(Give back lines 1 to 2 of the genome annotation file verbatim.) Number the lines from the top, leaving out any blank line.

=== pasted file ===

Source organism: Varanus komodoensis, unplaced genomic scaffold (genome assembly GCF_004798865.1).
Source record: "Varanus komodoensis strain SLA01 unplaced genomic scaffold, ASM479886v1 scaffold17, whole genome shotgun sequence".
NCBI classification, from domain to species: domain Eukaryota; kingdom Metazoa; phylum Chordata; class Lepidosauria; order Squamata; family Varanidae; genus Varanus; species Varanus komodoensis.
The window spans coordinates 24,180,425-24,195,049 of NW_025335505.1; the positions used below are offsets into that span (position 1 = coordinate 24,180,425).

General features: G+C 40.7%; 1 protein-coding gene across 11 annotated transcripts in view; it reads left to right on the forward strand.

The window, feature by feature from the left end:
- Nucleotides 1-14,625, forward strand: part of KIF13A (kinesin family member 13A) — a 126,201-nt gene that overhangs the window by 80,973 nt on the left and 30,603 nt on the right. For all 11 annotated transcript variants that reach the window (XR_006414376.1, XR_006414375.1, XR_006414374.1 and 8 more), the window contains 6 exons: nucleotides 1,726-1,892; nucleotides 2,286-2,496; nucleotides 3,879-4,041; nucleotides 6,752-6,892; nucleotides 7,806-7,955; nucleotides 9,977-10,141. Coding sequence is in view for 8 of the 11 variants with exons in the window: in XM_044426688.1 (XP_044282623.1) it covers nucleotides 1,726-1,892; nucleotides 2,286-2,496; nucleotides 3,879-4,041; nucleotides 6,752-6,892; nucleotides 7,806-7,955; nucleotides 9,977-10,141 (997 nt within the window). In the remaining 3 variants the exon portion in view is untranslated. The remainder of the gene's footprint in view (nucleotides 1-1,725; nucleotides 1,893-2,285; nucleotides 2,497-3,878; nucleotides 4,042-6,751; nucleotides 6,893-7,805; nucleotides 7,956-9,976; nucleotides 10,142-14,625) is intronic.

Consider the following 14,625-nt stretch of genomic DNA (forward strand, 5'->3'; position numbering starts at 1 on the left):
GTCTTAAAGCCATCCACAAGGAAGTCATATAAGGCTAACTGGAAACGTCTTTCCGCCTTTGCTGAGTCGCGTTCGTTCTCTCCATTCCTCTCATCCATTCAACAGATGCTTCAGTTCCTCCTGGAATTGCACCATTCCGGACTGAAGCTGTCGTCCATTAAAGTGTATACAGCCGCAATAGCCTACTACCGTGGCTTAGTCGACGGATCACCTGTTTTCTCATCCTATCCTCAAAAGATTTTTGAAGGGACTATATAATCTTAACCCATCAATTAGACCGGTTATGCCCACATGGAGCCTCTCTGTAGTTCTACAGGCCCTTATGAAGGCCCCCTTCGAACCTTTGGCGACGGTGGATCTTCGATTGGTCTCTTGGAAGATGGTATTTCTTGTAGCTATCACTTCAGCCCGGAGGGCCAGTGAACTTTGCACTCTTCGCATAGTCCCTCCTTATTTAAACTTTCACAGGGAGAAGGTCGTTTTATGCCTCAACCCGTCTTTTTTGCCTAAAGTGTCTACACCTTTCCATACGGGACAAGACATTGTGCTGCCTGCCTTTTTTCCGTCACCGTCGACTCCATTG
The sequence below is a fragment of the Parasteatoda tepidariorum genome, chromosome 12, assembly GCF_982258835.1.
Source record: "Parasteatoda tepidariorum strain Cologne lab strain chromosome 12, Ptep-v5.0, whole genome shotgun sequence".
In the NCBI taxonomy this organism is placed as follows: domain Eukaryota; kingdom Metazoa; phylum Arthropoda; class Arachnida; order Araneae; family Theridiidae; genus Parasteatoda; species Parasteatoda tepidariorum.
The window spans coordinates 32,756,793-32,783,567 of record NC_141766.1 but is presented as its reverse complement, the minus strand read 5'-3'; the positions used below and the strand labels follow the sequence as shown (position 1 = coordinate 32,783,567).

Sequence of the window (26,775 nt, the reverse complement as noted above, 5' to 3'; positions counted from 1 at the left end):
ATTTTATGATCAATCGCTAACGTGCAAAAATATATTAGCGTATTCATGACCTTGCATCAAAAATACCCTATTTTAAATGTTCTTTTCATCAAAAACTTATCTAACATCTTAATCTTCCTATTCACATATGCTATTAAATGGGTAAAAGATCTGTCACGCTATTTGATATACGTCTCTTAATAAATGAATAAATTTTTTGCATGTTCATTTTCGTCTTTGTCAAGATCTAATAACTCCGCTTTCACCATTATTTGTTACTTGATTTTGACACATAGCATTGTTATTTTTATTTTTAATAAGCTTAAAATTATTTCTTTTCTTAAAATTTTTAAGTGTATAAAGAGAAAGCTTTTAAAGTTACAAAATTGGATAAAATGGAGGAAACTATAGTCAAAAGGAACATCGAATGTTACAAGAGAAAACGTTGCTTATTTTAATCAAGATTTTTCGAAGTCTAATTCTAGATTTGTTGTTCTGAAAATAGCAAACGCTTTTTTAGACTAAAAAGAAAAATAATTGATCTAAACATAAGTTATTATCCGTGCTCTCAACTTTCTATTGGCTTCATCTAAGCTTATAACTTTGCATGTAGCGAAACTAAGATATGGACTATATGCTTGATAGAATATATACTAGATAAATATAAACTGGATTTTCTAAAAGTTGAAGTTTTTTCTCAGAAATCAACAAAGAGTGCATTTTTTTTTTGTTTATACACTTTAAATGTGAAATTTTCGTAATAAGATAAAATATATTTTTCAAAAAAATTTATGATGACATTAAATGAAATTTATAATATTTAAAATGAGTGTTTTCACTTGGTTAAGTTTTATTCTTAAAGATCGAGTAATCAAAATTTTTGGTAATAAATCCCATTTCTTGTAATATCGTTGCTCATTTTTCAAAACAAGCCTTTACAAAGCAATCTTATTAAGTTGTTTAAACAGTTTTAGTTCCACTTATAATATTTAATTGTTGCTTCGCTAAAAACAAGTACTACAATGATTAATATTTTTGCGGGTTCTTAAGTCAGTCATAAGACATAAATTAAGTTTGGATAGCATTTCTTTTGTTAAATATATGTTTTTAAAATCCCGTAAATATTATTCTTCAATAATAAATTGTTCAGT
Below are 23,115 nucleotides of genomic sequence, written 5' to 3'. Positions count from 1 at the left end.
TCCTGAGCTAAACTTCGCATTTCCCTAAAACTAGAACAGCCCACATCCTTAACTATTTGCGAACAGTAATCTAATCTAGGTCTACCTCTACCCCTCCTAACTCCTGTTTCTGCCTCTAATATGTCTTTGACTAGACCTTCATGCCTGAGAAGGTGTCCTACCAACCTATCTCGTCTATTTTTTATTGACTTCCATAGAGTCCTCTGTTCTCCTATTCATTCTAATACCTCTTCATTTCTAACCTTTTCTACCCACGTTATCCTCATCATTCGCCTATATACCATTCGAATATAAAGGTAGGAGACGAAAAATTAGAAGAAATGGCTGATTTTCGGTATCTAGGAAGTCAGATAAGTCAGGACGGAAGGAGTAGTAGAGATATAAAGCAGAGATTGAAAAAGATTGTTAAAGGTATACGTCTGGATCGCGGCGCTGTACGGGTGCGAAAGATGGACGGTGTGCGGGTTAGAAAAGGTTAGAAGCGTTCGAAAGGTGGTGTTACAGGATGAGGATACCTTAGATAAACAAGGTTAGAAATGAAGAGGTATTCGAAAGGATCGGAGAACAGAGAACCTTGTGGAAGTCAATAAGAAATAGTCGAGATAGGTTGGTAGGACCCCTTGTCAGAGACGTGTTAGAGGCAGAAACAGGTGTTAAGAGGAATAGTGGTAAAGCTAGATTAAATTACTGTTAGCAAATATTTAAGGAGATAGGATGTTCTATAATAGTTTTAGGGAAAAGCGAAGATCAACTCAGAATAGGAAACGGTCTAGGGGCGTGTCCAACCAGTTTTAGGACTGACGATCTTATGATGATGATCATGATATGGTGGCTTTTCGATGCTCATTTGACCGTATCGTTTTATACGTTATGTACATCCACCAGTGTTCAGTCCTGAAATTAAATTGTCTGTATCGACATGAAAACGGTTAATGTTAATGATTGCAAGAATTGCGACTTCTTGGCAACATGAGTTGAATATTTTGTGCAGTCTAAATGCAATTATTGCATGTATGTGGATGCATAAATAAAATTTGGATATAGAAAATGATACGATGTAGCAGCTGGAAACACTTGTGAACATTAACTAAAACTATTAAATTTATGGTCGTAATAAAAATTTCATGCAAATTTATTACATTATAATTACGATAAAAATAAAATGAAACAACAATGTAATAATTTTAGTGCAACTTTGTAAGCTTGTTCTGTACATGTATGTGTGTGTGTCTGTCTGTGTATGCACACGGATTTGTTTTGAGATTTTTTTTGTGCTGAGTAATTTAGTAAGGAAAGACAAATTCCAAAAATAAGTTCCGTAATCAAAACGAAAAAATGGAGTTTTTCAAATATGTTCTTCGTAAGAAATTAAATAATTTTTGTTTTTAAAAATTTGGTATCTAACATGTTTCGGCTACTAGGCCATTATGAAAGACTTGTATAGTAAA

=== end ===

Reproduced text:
Source organism: Varanus komodoensis, unplaced genomic scaffold (genome assembly GCF_004798865.1).
Source record: "Varanus komodoensis strain SLA01 unplaced genomic scaffold, ASM479886v1 scaffold17, whole genome shotgun sequence".